The facilities and grounds of Tuzigoot National Monument are closed each year on December 25. Rangers will reopen the monument to welcome visitors at 8:00 a.m. MST on December 26.
History & Culture
Crowning a desert hilltop is an ancient pueblo. From a roof top a child scans the desert landscape for the arrival of traders, who are due any day now. What riches will they bring? What stories will they tell? Will all of them return? From the top of the Tuzigoot Pueblo it is easy to imagine such an important moment. Tuzigoot is an ancient village or pueblo built by a culture known as the Sinagua. The pueblo consisted of 110 rooms including second and third story structures. The first buildings were built around A.D. 1000. The Sinagua were agriculturalists with trade connections that spanned hundreds of miles. The people left the area around 1400. The site is currently comprised of 42 acres.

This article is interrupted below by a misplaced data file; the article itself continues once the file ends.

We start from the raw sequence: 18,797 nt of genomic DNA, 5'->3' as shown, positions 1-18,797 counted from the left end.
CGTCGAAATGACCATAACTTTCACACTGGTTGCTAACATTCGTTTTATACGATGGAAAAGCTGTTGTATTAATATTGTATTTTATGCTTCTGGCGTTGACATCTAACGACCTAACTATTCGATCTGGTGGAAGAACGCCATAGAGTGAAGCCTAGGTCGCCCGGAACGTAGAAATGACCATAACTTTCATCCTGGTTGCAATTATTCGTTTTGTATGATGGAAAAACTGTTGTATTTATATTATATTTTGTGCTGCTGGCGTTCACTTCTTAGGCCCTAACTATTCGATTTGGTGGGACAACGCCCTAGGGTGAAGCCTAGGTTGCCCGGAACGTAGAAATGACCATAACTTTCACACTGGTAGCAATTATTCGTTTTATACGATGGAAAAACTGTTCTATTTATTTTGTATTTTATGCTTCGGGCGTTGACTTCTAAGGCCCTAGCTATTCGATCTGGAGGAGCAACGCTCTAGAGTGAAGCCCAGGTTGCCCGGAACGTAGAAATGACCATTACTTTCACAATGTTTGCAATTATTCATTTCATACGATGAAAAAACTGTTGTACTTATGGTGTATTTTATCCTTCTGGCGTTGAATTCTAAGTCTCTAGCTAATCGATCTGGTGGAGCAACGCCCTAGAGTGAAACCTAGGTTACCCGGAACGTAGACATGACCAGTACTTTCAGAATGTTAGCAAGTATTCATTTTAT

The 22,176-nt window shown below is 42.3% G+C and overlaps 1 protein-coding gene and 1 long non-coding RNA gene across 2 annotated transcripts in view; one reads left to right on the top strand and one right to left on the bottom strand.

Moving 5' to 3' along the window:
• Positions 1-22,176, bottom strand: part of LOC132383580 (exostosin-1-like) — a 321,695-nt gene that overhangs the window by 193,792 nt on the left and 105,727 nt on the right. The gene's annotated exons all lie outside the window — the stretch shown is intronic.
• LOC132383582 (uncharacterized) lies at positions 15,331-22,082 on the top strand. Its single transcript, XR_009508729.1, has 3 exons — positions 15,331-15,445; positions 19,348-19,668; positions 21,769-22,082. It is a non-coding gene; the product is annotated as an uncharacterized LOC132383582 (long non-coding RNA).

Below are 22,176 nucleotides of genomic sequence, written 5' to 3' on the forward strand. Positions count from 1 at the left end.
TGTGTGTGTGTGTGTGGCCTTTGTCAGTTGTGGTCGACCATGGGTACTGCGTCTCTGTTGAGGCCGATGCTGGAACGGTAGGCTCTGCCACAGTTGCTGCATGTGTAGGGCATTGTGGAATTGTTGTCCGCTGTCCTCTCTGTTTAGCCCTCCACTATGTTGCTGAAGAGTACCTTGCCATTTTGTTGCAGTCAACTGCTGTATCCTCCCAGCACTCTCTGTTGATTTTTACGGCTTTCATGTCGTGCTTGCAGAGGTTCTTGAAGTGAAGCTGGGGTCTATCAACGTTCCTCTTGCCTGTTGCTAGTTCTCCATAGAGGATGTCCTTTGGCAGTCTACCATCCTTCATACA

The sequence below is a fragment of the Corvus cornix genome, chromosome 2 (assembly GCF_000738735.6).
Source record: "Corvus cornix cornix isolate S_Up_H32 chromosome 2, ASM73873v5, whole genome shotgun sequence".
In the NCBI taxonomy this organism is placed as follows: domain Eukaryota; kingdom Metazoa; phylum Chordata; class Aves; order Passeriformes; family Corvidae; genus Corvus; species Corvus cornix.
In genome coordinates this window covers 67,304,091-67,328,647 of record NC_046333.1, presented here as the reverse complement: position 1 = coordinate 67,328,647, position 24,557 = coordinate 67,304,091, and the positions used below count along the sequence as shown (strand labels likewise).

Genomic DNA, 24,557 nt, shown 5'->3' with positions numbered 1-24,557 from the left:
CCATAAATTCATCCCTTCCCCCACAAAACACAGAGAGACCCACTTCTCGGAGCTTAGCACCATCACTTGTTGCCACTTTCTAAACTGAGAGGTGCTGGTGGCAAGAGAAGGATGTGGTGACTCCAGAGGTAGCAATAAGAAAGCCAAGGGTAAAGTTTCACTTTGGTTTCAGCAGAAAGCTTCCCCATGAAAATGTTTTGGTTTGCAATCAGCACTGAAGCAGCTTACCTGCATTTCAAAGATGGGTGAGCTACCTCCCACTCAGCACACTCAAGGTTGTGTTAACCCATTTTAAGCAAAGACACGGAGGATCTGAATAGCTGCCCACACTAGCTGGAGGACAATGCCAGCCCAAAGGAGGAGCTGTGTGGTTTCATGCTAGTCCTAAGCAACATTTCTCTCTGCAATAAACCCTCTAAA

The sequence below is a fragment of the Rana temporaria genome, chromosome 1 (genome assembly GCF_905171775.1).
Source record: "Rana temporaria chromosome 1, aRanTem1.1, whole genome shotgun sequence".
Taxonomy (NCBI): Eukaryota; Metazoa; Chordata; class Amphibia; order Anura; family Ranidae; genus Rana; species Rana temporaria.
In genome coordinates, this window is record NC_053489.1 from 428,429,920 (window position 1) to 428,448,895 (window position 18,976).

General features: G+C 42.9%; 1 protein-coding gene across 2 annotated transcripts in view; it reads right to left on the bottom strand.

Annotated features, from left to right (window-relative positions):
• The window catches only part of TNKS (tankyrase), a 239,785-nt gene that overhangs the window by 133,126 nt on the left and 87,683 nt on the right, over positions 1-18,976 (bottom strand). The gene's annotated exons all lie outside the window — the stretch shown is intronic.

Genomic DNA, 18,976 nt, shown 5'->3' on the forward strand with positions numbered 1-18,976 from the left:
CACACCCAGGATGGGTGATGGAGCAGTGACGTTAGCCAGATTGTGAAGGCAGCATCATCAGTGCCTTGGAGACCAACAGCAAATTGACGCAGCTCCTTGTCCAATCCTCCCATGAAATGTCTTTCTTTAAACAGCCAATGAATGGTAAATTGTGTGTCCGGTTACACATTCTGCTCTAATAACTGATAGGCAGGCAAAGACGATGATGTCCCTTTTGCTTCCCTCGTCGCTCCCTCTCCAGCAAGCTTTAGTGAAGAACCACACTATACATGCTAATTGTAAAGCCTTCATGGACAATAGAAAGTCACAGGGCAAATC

Did You Know?
Tuzigoot is an Apache word meaning 'crooked water'. The ruins at Tuzigoot National Monument were named by an Apache member of the excavation crew, referring to nearby Pecks Lake.